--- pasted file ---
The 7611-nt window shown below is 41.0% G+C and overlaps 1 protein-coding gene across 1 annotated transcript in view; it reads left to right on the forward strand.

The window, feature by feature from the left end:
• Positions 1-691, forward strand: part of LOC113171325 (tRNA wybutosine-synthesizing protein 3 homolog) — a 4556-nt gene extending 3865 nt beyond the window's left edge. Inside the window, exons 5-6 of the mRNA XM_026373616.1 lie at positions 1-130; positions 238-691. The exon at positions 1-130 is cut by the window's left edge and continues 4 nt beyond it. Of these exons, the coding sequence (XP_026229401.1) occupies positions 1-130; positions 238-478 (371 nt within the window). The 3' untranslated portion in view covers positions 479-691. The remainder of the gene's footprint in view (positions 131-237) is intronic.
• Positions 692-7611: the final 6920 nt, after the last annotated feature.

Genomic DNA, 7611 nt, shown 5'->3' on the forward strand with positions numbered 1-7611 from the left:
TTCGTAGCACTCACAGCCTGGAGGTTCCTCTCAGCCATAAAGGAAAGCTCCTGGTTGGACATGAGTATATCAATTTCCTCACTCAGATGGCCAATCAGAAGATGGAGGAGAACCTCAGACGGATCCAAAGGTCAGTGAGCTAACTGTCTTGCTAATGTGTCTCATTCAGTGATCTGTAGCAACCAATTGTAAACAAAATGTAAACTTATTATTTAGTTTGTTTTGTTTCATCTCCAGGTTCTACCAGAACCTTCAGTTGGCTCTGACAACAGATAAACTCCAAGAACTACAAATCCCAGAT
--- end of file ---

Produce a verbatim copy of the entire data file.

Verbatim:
The 7611-nt window shown below is 41.0% G+C and overlaps 1 protein-coding gene across 1 annotated transcript in view; it reads left to right on the forward strand.

The window, feature by feature from the left end:
• Positions 1-691, forward strand: part of LOC113171325 (tRNA wybutosine-synthesizing protein 3 homolog) — a 4556-nt gene extending 3865 nt beyond the window's left edge. Inside the window, exons 5-6 of the mRNA XM_026373616.1 lie at positions 1-130; positions 238-691. The exon at positions 1-130 is cut by the window's left edge and continues 4 nt beyond it. Of these exons, the coding sequence (XP_026229401.1) occupies positions 1-130; positions 238-478 (371 nt within the window). The 3' untranslated portion in view covers positions 479-691. The remainder of the gene's footprint in view (positions 131-237) is intronic.
• Positions 692-7611: the final 6920 nt, after the last annotated feature.

Genomic DNA, 7611 nt, shown 5'->3' on the forward strand with positions numbered 1-7611 from the left:
TTCGTAGCACTCACAGCCTGGAGGTTCCTCTCAGCCATAAAGGAAAGCTCCTGGTTGGACATGAGTATATCAATTTCCTCACTCAGATGGCCAATCAGAAGATGGAGGAGAACCTCAGACGGATCCAAAGGTCAGTGAGCTAACTGTCTTGCTAATGTGTCTCATTCAGTGATCTGTAGCAACCAATTGTAAACAAAATGTAAACTTATTATTTAGTTTGTTTTGTTTCATCTCCAGGTTCTACCAGAACCTTCAGTTGGCTCTGACAACAGATAAACTCCAAGAACTACAAATCCCAGAT